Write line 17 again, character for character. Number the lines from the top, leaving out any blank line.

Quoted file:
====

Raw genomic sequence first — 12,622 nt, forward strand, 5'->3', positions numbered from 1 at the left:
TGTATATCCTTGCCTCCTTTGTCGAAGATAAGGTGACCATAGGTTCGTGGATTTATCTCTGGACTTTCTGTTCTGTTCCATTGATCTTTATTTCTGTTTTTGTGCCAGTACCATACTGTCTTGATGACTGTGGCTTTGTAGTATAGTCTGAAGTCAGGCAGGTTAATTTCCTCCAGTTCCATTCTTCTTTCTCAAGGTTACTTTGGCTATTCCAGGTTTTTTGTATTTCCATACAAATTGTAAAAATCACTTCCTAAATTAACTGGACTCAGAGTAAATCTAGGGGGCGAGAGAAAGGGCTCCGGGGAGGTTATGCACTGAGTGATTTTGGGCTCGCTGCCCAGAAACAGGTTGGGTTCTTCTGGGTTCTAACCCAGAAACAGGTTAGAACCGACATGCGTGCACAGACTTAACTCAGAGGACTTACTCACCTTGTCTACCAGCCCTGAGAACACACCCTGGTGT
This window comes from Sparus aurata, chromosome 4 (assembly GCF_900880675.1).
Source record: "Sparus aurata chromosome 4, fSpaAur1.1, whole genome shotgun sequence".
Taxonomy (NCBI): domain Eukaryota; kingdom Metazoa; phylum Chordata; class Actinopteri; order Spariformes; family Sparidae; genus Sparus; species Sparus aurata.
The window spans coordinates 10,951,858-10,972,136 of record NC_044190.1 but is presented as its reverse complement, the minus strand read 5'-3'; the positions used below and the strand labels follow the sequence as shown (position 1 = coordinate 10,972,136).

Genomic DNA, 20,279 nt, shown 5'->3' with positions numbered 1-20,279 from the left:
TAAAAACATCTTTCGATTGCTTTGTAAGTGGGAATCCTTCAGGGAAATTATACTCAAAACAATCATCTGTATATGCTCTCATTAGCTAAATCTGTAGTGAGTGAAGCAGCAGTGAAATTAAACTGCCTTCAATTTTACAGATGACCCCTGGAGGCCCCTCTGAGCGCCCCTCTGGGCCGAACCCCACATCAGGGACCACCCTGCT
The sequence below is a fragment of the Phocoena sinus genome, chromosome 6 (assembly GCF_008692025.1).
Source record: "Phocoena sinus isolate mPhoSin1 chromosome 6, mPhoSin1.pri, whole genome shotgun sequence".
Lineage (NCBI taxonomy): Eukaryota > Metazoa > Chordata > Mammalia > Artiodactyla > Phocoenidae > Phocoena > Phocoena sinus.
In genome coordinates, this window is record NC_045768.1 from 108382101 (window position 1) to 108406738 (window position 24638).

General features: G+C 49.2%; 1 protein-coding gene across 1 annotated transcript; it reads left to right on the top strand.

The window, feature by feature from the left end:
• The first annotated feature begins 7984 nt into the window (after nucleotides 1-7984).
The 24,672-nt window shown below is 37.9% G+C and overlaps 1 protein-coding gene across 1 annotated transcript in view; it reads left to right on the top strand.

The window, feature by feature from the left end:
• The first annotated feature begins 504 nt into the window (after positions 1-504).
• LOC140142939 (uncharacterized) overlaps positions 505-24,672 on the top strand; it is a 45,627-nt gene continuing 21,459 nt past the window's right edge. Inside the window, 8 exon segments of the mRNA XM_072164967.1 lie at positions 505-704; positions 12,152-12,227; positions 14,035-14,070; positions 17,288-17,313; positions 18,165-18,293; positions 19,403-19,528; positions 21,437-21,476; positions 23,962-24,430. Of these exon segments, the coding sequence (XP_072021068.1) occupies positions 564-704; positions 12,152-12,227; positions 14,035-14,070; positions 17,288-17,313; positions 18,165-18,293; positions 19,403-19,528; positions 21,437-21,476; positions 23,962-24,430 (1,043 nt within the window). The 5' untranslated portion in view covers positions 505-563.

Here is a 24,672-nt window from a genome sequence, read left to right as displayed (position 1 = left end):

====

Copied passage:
The window, feature by feature from the left end: